I was born the first son of a farmer and a housewife, in the village of Gördük in Diyarbakir province. Being born in the year 1987, I grew up ignorant to the fact that my mother not working had not been a deliberate choice. During that time we did not see any female teachers, pharmacists, civil servants, or in other words, mothers who had a steady income of their own. But what my mother did was to fight tooth and nail so I could get a proper education. I say fought, because our social environment did not care if the male child of the family went to school. Having an opinion, nurturing a talent, or leading a fulfilling life was not held in the same high esteem as herding sheep, or later, getting to know the intricacies of the farmer’s life. I was lucky that my mother did not see this as a life suitable for me.


Having no prior spoken or written understanding of the official Turkish language taught at school, I was sent to the one-classroom school of our village, which every kid in the village had to attend. With no proper grasp of the language, I spent my days at class daydreaming and killing time until our family moved to the city center of Diyarbakir. A move that was necessitated because of my family’s heritage, our village’s location, and the ongoing tension between the state and the population of the area we were living in. But my new neighborhood and school did not help me at all: I had spent years in a household where Turkish had not been spoken and been enrolled in an educational system that had seen Turkish as a prerequisite, not a foreign language to be taught. So I again changed school until finally I grasped the basics of the language while playing on the streets; this helping me to finish primary and secondary school, albeit later than my peers. To say the truth, I was just one of those many boys who had to shave each morning before attending classes at secondary school and I was certainly not the only kid around doing this.


In life, everyone has a favorite or feared teacher recalled even after decades. I cannot say if I fully embraced or detested a specific teacher, but in secondary school, I had one who would teach us painting, using crayons to doodle national holiday themed drawings. What made him different was that he would bring his own unfinished oil paintings to class to work on them and that turned out to be lucky stroke for me. I was drawn to his drawings, the paint, the colors, the canvas. So I made my own wooden frame, took a canvas fabric and went to his side. I can say that I properly started painting after I learned how to stretch the canvas over the frame in his class.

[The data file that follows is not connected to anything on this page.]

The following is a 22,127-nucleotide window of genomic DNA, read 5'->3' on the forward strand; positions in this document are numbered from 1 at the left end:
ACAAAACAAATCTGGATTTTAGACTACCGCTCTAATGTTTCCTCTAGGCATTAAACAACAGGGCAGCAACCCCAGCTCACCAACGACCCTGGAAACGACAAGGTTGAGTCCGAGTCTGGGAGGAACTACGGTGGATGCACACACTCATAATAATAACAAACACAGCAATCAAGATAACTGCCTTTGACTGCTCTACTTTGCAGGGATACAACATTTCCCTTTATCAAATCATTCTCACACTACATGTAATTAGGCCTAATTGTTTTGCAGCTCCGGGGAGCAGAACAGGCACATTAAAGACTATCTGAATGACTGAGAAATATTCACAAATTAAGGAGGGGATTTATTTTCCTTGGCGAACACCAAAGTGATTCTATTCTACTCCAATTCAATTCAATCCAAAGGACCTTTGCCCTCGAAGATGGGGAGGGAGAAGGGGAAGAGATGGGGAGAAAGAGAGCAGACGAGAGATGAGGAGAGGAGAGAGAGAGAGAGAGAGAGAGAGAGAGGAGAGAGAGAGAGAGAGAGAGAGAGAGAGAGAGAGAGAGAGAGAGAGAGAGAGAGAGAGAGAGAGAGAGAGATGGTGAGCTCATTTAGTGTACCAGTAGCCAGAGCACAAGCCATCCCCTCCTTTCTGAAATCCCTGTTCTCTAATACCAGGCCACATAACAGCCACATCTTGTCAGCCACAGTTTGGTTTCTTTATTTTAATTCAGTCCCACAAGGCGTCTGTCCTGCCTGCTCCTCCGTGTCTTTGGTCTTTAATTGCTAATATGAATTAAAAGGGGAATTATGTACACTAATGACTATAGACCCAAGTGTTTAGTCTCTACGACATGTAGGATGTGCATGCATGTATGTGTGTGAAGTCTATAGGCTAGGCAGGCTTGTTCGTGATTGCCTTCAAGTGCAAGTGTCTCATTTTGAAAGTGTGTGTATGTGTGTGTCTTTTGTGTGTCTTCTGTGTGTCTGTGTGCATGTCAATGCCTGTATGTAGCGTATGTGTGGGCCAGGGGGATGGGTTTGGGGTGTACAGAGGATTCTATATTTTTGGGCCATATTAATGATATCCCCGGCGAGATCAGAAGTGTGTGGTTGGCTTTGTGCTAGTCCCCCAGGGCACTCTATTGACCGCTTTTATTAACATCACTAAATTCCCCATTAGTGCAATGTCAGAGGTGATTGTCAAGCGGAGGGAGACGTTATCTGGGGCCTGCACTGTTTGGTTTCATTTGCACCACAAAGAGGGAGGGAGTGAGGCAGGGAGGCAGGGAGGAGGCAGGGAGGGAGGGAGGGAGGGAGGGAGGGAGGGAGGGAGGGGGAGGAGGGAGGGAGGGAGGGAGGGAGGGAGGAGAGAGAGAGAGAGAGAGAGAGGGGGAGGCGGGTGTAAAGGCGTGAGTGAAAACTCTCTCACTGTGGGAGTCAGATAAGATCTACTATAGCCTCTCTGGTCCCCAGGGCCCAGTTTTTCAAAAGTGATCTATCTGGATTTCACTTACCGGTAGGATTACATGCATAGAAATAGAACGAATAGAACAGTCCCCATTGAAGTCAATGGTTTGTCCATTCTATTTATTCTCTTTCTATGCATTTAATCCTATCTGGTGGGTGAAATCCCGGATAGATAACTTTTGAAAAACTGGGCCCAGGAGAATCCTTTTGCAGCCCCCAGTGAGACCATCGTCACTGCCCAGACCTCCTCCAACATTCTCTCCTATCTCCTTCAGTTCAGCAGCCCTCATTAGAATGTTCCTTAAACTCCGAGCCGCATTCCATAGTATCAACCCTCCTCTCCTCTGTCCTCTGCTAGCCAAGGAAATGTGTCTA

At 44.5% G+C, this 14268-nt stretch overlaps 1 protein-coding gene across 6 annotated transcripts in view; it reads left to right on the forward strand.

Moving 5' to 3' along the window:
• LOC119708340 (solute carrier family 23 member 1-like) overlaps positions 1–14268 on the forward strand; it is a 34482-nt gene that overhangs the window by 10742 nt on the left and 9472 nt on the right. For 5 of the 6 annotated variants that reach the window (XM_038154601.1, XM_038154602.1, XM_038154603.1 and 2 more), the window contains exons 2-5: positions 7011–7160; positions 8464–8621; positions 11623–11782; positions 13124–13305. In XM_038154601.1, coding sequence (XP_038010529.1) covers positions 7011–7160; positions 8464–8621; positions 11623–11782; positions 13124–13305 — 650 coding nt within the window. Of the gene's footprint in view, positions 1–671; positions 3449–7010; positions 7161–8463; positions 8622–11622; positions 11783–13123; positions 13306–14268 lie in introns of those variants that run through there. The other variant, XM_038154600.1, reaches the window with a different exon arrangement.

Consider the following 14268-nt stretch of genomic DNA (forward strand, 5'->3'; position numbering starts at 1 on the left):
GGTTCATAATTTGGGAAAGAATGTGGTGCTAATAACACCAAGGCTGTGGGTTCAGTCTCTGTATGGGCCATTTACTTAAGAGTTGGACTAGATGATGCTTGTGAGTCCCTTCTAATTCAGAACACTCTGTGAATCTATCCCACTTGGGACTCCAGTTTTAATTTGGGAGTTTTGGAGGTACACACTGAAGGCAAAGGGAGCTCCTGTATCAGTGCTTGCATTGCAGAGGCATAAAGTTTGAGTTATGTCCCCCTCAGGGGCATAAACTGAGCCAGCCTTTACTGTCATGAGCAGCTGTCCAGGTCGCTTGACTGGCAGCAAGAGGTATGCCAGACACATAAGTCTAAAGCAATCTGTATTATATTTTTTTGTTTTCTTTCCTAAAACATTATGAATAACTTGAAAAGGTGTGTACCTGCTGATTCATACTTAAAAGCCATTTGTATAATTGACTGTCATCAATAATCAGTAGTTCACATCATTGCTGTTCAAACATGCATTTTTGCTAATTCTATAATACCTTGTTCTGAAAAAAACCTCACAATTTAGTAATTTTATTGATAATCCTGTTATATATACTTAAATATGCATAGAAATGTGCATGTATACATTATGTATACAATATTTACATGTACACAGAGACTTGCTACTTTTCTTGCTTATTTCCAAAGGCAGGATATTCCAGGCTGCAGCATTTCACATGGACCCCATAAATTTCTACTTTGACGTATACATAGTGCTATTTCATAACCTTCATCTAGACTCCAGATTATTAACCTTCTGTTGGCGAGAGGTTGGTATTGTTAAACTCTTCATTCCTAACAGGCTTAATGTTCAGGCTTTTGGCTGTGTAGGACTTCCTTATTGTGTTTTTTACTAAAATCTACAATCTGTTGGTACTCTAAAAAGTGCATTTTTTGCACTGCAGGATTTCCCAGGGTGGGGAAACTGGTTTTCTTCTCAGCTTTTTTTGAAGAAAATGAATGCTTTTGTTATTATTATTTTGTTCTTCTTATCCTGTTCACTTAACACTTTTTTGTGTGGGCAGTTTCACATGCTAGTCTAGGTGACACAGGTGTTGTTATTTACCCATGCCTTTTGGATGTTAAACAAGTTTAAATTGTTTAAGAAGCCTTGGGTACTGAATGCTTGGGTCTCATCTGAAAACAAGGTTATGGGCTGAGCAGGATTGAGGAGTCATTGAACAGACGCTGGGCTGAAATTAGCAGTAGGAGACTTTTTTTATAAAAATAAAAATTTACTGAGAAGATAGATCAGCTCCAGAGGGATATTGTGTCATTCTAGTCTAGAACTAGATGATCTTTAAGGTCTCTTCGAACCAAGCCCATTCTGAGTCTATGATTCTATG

I was then accepted into the fine arts high school but my father did not want me to go. Forget art, in light of my gender and our social environment, even getting a normal education was seen as unnecessary. The only reason I was allowed to study was that I had won my admission and subsequently graduated with honors from all schools I enrolled in. The reason I am mentioning this is that right now I do not have any opportunity left to continue studying art or getting a formal teacher’s training at the university. If you come from a part of the country where you are only offered the chance to be a seasonal construction worker or farmhand, then the idea of studying art, or even becoming a teacher at school, might sound too far-stretched to your father. I insisted and my mother continued to support me so I could get a proper education.


Reflecting on the fact that I started working by selling chocolate bars at the bus terminal when I was seven years old, I believed that the path for not being dragged away from painting was to obtain a formal training in this department, irrelevant if I would get posted to a teaching position or not. I believe that having had to work uninterrupted since I was a child and having to socialize with people on the street has given me the courage to face financial hardships and the ability to communicate with people, despite having spent a childhood unable to express myself properly.


Being from the eastern part of the country, I experienced firsthand the reactions my accent or my lack of grammar would evoke in people, both during my university years and the time I spent in Istanbul. The hurdles I had to climb, the reactions I faced during ID checks, I overcame them thanks to the feeling of hope and love emanating whenever I thought of the pure human essence. Painting what I had experienced, my observations, my emotions, my fears, my hopes, expressing myself without words and without being subject to prejudices.


The competition I won during my senior year at university helped me gain my voice without the use of words, without being subjected to prejudices, by using my very own accent and vocabulary.